Women’s and Gender Studies examines the social constructions and intersections of gender, sex, race, sexuality, class, age, ability, and nationality. The discipline considers the role of scholarly analysis and activist strategies in empowering disenfranchised groups and promoting gender justice.
Students who undertake a minor in Women’s and Gender Studies develop diverse and valuable skills to apply in various areas of employment and civic engagement. Skills essential to Women’s and Gender Studies and highly regarded by employers include critical thinking, scholarly research, collaborative leadership, diversity awareness, and coalition building.
Specialization in WGS lends not only to these advantageous skills, but also to students’ personal development as socially engaged citizens and activists. Please see our alumni page for examples of students putting their WGS degree to work.
Scholar activism ▪ Civic engagement ▪ Critical thinking ▪ Leadership and collaboration ▪ Problem solving ▪ Community and coalition building ▪ Critical reading and comparative analysis ▪ Awareness to diversity ▪ Openness to multiple perspectives ▪ Research methods ▪ Social justice praxis ▪ Effective communication
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I stumbled into a WGS class that was cross-listed with English, my major in college, and from the start I was fascinated by the conversations, the texts, and the stimulation I received when discussing readings and “life” from a woman’s perspective. I quickly decided to minor in Women’s Studies (as it was called when I was in school at Valparaiso University), and continued choosing classes throughout my undergraduate and then my graduate degrees that identified gendered differences/perspectives in the class.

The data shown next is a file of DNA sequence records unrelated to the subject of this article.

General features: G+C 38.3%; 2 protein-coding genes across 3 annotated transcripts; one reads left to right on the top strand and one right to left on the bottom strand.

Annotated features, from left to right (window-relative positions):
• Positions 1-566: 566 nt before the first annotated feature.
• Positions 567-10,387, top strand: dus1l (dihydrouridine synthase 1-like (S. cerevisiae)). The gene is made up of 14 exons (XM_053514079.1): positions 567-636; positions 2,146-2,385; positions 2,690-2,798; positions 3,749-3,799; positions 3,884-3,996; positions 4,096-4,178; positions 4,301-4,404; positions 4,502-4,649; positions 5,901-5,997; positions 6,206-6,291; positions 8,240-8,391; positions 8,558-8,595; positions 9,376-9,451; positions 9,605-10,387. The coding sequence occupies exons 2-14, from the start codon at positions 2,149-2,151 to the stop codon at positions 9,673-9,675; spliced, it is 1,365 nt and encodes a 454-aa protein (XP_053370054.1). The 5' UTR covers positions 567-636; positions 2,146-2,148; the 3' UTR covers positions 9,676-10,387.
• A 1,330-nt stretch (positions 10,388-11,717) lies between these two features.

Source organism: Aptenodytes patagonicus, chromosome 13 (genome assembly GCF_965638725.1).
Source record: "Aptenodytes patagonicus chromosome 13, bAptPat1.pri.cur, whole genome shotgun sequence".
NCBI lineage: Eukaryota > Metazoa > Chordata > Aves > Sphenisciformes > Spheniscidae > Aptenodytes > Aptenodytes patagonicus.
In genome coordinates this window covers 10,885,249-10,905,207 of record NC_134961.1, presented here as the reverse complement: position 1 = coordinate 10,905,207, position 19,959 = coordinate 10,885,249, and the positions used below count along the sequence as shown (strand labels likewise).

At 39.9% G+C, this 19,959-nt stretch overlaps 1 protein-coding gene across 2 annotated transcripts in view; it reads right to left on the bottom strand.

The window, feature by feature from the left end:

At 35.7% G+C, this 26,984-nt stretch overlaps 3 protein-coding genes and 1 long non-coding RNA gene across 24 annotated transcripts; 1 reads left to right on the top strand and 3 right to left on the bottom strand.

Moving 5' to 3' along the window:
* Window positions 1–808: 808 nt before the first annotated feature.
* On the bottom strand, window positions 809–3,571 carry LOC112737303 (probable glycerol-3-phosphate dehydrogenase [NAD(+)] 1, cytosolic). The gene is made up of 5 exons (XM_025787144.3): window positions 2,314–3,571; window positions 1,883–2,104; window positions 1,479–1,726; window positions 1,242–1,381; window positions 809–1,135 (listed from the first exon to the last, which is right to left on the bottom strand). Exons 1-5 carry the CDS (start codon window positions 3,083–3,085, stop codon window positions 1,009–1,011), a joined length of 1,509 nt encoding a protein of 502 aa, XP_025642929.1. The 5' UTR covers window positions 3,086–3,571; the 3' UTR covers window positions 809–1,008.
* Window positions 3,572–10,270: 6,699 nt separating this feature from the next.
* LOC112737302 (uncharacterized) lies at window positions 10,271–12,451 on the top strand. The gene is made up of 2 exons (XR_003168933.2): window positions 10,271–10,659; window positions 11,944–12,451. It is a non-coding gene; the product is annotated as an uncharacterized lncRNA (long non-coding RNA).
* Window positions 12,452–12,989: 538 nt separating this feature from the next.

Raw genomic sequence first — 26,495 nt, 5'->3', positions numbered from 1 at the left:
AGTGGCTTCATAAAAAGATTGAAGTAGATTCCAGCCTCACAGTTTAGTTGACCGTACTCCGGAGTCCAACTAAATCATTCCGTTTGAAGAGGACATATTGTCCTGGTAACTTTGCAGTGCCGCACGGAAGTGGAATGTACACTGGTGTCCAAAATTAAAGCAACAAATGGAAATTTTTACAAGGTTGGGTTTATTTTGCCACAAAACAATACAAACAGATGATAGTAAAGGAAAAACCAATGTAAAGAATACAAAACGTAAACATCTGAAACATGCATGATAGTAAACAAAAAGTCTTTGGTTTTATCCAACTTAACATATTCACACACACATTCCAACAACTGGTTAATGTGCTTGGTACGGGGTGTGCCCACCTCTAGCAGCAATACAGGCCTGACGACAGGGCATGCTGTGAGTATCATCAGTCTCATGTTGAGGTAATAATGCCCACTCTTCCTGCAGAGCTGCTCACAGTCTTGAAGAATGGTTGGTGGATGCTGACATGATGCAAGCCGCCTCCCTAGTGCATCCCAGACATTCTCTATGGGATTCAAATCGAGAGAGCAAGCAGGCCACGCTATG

My graduate degree is in College Student Personnel which is an interdisciplinary degree combining higher education administration, counseling, and student development theory. When I was able to take electives, I primarily chose classes from the WGS department, such as Masculinity Deconstructed, which was the most unique gender studies course I’ve taken yet. In this course, along with all the others throughout my education, I’ve developed multicultural competency which I believe is important in any profession or role we have in life; but certainly a necessity in my profession. As a Student Affairs professional, I aim to educate students outside the classroom in ways that support their learning inside the classroom, and I believe that learning and personal development are one in the same. When we learn about ourselves, including our perspectives, beliefs and values, we are able to identify differences between us and others. We all carry cultural biases that help us make meaning in life, but some of the biases are hurtful or harmful when we allow policies, processes, and our own personal rules define life in absolutes. By taking courses in WGS, a student can process information about gendered biases and choose a perspective that aligns with her/his personal values which has hopefully been broadened by dynamic dialogues, projects, and readings in class.